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Biden reaffirms unwavering commitment to India as a major defence partner

Foreign Secretary Harsh Vardhan Shringla said both the India-US bilateral meeting and the Quad summit discussed a careful monitoring of Pakistan’s role in Afghanistan

By: Express News Service | New Delhi |
Updated: September 25, 2021 8:33:08 pm
President Joe Biden meets with Indian Prime Minister Narendra Modi in the Oval Office of the White House, Friday, Sept. 24, 2021, in Washington. (AP Photo)

US President Joe Biden in his first-ever meeting with Prime Minister Narendra Modi reaffirmed the strength to defence relationship and his unwavering commitment to India as a major defence partner, Foreign Secretary Harsh Vardhan Shringla said Saturday.

President Biden welcomed Prime Minister Modi to the White House on Friday. The meeting of the two leaders in the Oval Office lasted more than 90 minutes, instead of the scheduled 60 minutes.

Follow Live Updates |liveModi in US and UNGA summit

“President Biden reaffirmed the strength to the defence relationship and unwavering commitment to India as a major defense partner. The leaders welcomed the deepening of advanced industrial cooperation in the defence sector,” Shringla said.

During the meeting, he said, there was emphasis on co-developing, co-production and expanding the area of industrial cooperation in the defence sector.

Monitoring Pak role in Afghanistan

Both during the India-US bilateral meeting of PM Narendra Modi and US President Joe Biden and the Quad summit comprising Australia, India, Japan and the US, there was a clear sense of a more careful monitoring of Pakistan’s role in Afghanistan, he said, as the Indian delegation concluded its two days of hectic engagements in the city.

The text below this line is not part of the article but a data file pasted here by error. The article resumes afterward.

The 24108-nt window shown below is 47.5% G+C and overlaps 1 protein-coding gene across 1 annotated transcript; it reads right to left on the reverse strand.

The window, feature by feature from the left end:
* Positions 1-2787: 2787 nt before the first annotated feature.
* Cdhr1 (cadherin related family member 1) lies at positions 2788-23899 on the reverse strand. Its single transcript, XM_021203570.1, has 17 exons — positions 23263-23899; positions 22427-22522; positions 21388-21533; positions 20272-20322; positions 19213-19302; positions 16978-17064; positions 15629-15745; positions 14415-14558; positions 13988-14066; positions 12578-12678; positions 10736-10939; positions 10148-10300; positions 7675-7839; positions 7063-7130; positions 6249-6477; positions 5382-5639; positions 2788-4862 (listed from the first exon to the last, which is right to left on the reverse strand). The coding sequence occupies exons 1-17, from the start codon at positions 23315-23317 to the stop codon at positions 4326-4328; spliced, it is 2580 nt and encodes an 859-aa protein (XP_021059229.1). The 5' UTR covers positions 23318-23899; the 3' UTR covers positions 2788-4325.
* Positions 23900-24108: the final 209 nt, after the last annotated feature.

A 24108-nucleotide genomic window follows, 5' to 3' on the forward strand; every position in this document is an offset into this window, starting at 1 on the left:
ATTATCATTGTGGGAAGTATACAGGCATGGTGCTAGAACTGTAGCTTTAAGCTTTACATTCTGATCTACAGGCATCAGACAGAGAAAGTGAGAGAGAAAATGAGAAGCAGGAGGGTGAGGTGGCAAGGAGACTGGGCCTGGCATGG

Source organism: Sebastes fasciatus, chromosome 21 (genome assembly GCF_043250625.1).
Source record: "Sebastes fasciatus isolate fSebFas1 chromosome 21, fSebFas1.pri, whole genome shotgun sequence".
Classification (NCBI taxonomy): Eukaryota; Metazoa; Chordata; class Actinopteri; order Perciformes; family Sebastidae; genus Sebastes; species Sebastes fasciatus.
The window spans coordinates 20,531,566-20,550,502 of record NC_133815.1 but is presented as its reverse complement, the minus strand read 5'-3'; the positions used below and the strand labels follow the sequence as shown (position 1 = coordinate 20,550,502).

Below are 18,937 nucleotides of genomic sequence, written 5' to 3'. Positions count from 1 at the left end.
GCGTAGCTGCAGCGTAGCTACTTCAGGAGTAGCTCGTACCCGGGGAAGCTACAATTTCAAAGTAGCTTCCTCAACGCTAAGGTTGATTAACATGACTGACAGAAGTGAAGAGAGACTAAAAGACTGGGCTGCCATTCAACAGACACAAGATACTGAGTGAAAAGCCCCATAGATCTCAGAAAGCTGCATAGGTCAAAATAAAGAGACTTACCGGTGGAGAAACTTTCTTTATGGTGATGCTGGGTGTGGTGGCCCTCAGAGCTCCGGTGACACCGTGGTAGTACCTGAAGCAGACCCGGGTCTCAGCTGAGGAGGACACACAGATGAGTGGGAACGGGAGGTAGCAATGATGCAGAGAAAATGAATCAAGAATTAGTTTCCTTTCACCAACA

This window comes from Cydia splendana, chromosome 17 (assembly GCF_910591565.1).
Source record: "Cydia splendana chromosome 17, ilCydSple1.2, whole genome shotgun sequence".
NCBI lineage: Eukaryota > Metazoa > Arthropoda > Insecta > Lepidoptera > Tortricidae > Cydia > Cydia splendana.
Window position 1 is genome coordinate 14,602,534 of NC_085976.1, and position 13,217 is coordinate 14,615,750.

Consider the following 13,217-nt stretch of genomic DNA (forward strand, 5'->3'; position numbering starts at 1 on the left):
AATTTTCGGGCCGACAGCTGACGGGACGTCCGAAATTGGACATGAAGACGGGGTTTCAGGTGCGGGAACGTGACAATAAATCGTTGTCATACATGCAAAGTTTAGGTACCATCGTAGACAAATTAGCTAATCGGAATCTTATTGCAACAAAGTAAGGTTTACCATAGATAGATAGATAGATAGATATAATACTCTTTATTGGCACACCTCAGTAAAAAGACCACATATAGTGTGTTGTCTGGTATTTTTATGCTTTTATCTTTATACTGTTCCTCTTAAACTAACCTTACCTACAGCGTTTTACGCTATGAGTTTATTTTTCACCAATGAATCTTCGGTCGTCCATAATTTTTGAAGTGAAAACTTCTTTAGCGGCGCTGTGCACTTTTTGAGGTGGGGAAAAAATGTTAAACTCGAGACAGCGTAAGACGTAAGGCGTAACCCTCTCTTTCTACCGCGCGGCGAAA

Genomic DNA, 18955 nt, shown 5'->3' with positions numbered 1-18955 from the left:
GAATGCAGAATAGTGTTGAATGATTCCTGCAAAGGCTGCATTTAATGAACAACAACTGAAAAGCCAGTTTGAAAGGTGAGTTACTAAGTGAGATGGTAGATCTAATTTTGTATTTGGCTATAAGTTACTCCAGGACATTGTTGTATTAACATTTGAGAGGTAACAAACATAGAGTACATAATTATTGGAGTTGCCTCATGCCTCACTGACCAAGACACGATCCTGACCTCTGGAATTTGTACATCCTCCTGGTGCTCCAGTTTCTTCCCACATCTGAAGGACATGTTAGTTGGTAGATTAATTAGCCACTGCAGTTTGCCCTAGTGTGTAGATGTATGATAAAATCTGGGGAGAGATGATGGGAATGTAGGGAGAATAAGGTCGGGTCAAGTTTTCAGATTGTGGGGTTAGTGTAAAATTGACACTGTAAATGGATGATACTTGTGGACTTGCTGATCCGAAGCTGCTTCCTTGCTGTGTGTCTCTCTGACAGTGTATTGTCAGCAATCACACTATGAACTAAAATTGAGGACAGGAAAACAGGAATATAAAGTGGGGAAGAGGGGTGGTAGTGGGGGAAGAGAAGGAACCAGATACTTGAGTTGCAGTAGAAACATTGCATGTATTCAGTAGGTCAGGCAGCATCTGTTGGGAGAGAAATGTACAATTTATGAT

“Pakistan’s role on the issue of terrorism… (whether) it is Quad or its other partners have to keep track of that factor,” Shringla said Friday.

“An important factor which sometimes gets overlooked is when you see Pakistan, protecting itself as a facilitator, whereas, it has really been in many senses an instigator of some of the problems that we’re dealing with in our neighbourhood and beyond,” he said in response to a question.

Indian Prime Minister Narendra Modi, left, speaks during the Quad summit with President Joe Biden, Australian Prime Minister Scott Morrison and Japanese Prime Minister Yoshihide Suga, in the East Room of the White House, Friday, Sept. 24, 2021, in Washington. (AP Photo)

Modi along with his counterparts – Scott Morrison of Australia and Japan’s Yoshihide Suga – on Friday attended the first in-person meeting of Quad leaders hosted by US President Biden.

Shringla said during the bilateral discussion that there was a clear concern expressed on Pakistan’s role in Afghanistan and the continuing support for an approach that did not seem to be conducive to the international community’s expectations of what the war-torn country should be like.

During the meeting, both India and the US agreed that the issue of terrorism is very important. Both sides denounced any use of terrorist proxies and emphasised the importance of denying logistical, financial or military support to terrorist groups which could be used to plan or launch terror attacks, he said.

The leaders also noted that the US and India will be organising a counter-terrorism joint working group meeting and there is also going to be a renewed US-India Homeland Security dialogue in the areas of law enforcement, he said.

Noting that there was quite a bit of discussion on Afghanistan, Shringla said there was a lot of importance attached to the fact that the United Nations resolution 2593 was adopted and on India’s Presidency of the Security Council.

This is an important resolution which reflected the international community’s general view on the situation in Afghanistan, he said. “So, the two sides underscored the importance of combat and terrorism in Afghanistan. They called on the Taliban to adhere to these and all of its commitments under resolution 2593. That includes, obviously the issue of ensuring that the Afghan territory is not used to threaten attack against any country, shelter any terrorist groups or finance terrorist attacks and underscores the importance of combating terrorism in Afghanistan,” he said.